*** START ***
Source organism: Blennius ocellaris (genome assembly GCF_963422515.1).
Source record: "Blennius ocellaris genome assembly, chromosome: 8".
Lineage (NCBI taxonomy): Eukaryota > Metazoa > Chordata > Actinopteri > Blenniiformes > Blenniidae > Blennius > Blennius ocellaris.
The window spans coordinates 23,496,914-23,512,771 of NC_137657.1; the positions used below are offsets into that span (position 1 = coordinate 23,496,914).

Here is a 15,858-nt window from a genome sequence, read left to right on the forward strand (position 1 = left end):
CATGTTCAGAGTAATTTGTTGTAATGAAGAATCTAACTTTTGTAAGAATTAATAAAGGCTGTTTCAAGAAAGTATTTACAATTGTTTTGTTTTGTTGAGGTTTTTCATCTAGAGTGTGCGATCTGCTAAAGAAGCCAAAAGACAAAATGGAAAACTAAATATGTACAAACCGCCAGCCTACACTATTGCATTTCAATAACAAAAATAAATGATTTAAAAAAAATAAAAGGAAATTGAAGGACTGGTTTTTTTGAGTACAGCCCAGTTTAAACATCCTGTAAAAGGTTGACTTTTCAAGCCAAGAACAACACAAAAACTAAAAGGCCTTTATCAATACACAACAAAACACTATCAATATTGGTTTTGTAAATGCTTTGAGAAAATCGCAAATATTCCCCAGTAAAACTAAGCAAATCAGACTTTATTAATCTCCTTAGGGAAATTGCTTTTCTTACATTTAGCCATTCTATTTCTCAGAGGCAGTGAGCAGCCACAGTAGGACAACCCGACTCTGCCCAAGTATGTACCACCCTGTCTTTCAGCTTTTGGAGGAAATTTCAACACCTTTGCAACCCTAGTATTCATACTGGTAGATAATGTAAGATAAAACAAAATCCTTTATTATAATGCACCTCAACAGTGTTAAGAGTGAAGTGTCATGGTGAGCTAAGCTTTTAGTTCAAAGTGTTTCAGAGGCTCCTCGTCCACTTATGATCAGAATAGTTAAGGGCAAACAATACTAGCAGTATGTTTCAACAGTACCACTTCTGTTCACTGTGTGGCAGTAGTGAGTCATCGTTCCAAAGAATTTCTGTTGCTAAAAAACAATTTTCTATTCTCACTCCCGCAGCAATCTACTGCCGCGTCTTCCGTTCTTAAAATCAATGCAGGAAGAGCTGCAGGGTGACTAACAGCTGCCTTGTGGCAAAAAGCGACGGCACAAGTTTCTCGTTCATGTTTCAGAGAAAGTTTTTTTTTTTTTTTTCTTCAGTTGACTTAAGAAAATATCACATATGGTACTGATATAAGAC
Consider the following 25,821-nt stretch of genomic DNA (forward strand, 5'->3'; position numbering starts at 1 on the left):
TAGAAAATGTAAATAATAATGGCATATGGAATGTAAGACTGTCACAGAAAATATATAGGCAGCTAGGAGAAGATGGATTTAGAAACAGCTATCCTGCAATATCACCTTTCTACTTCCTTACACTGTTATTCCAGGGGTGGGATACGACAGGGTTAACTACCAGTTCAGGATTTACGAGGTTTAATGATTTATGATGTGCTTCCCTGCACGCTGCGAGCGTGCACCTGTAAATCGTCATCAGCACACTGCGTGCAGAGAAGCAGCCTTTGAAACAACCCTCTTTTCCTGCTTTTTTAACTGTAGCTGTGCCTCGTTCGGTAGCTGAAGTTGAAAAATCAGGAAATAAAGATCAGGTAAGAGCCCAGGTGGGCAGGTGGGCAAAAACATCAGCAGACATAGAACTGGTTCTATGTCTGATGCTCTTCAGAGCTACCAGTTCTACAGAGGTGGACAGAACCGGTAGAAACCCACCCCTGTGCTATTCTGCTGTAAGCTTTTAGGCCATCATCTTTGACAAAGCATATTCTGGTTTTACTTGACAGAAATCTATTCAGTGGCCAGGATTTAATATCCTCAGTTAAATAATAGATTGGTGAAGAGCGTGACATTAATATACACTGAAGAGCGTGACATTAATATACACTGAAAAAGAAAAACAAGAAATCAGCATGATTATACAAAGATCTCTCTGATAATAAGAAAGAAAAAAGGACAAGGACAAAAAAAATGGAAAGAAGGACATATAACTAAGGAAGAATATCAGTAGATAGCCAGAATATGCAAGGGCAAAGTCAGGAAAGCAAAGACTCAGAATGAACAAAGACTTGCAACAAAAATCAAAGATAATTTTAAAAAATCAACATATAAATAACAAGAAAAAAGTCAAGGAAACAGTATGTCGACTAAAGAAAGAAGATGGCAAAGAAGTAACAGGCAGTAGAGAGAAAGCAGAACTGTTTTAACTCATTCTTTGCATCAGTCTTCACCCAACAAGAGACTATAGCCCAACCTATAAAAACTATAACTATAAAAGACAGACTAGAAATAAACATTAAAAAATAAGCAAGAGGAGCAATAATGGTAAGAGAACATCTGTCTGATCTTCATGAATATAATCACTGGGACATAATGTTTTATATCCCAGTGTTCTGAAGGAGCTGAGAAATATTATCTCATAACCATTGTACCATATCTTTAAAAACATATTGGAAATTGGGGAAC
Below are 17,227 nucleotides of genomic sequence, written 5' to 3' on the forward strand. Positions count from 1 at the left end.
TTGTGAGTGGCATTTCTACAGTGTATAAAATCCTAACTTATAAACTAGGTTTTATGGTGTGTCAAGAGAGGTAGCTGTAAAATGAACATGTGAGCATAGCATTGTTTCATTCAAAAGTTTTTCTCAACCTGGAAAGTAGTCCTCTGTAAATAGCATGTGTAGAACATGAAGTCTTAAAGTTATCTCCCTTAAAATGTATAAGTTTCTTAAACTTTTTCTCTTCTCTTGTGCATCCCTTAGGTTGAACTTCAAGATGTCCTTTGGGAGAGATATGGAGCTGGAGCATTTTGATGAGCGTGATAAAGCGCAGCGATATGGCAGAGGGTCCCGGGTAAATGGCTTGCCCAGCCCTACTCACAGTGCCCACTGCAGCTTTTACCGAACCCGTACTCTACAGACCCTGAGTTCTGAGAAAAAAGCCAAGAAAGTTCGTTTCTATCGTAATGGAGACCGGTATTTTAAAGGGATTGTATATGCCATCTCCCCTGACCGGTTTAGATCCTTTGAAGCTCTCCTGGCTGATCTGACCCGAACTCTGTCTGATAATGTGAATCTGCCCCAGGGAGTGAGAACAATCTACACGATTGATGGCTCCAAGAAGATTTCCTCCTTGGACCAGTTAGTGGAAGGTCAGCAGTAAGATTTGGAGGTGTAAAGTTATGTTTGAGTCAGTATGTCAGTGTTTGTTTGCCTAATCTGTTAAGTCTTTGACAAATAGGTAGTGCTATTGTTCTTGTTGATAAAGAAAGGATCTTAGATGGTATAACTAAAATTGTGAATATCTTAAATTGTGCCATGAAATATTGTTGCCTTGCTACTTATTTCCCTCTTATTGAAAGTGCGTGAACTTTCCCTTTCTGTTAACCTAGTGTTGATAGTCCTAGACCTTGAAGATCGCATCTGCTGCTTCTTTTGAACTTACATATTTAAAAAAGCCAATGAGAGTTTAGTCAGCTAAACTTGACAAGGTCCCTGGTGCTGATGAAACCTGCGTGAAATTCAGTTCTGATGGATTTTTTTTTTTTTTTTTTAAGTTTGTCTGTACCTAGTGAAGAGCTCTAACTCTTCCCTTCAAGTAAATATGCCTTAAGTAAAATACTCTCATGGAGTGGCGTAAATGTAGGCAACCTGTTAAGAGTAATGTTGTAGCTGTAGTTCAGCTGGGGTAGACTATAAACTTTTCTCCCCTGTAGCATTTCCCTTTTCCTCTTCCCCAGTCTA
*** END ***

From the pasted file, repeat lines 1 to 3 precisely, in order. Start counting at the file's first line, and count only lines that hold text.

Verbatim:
Source organism: Blennius ocellaris (genome assembly GCF_963422515.1).
Source record: "Blennius ocellaris genome assembly, chromosome: 8".
Lineage (NCBI taxonomy): Eukaryota > Metazoa > Chordata > Actinopteri > Blenniiformes > Blenniidae > Blennius > Blennius ocellaris.